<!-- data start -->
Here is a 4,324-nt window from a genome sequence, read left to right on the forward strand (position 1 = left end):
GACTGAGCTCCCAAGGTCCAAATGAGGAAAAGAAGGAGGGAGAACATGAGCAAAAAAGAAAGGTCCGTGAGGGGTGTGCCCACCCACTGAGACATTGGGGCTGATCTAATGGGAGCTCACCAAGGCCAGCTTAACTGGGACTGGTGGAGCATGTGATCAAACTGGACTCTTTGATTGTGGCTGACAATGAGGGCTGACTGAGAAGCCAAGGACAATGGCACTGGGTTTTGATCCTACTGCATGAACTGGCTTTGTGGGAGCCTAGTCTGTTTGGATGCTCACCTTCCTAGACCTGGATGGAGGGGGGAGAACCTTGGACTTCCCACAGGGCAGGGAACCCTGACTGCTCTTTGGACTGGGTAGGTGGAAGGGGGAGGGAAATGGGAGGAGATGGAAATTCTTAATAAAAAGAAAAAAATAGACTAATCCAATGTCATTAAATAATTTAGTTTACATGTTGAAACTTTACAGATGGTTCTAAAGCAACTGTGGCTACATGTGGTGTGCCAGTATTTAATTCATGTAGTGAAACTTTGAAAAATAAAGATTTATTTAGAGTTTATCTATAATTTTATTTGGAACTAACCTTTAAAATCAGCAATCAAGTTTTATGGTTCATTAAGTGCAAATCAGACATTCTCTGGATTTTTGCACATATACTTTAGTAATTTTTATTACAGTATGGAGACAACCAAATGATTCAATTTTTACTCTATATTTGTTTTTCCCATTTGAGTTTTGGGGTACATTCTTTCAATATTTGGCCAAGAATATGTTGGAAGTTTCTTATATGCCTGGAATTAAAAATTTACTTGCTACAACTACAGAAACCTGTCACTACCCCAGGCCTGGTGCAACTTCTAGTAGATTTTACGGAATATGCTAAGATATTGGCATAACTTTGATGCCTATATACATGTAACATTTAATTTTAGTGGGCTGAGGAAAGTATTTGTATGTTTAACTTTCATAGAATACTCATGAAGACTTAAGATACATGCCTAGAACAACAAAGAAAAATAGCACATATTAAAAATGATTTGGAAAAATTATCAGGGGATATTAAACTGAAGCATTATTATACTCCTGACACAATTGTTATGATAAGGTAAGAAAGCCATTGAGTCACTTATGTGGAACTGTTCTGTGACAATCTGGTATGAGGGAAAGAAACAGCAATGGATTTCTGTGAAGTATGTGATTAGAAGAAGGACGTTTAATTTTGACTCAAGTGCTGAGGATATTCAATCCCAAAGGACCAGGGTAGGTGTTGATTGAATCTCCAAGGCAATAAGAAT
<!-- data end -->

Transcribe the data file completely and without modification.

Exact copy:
Here is a 4,324-nt window from a genome sequence, read left to right on the forward strand (position 1 = left end):
GACTGAGCTCCCAAGGTCCAAATGAGGAAAAGAAGGAGGGAGAACATGAGCAAAAAAGAAAGGTCCGTGAGGGGTGTGCCCACCCACTGAGACATTGGGGCTGATCTAATGGGAGCTCACCAAGGCCAGCTTAACTGGGACTGGTGGAGCATGTGATCAAACTGGACTCTTTGATTGTGGCTGACAATGAGGGCTGACTGAGAAGCCAAGGACAATGGCACTGGGTTTTGATCCTACTGCATGAACTGGCTTTGTGGGAGCCTAGTCTGTTTGGATGCTCACCTTCCTAGACCTGGATGGAGGGGGGAGAACCTTGGACTTCCCACAGGGCAGGGAACCCTGACTGCTCTTTGGACTGGGTAGGTGGAAGGGGGAGGGAAATGGGAGGAGATGGAAATTCTTAATAAAAAGAAAAAAATAGACTAATCCAATGTCATTAAATAATTTAGTTTACATGTTGAAACTTTACAGATGGTTCTAAAGCAACTGTGGCTACATGTGGTGTGCCAGTATTTAATTCATGTAGTGAAACTTTGAAAAATAAAGATTTATTTAGAGTTTATCTATAATTTTATTTGGAACTAACCTTTAAAATCAGCAATCAAGTTTTATGGTTCATTAAGTGCAAATCAGACATTCTCTGGATTTTTGCACATATACTTTAGTAATTTTTATTACAGTATGGAGACAACCAAATGATTCAATTTTTACTCTATATTTGTTTTTCCCATTTGAGTTTTGGGGTACATTCTTTCAATATTTGGCCAAGAATATGTTGGAAGTTTCTTATATGCCTGGAATTAAAAATTTACTTGCTACAACTACAGAAACCTGTCACTACCCCAGGCCTGGTGCAACTTCTAGTAGATTTTACGGAATATGCTAAGATATTGGCATAACTTTGATGCCTATATACATGTAACATTTAATTTTAGTGGGCTGAGGAAAGTATTTGTATGTTTAACTTTCATAGAATACTCATGAAGACTTAAGATACATGCCTAGAACAACAAAGAAAAATAGCACATATTAAAAATGATTTGGAAAAATTATCAGGGGATATTAAACTGAAGCATTATTATACTCCTGACACAATTGTTATGATAAGGTAAGAAAGCCATTGAGTCACTTATGTGGAACTGTTCTGTGACAATCTGGTATGAGGGAAAGAAACAGCAATGGATTTCTGTGAAGTATGTGATTAGAAGAAGGACGTTTAATTTTGACTCAAGTGCTGAGGATATTCAATCCCAAAGGACCAGGGTAGGTGTTGATTGAATCTCCAAGGCAATAAGAAT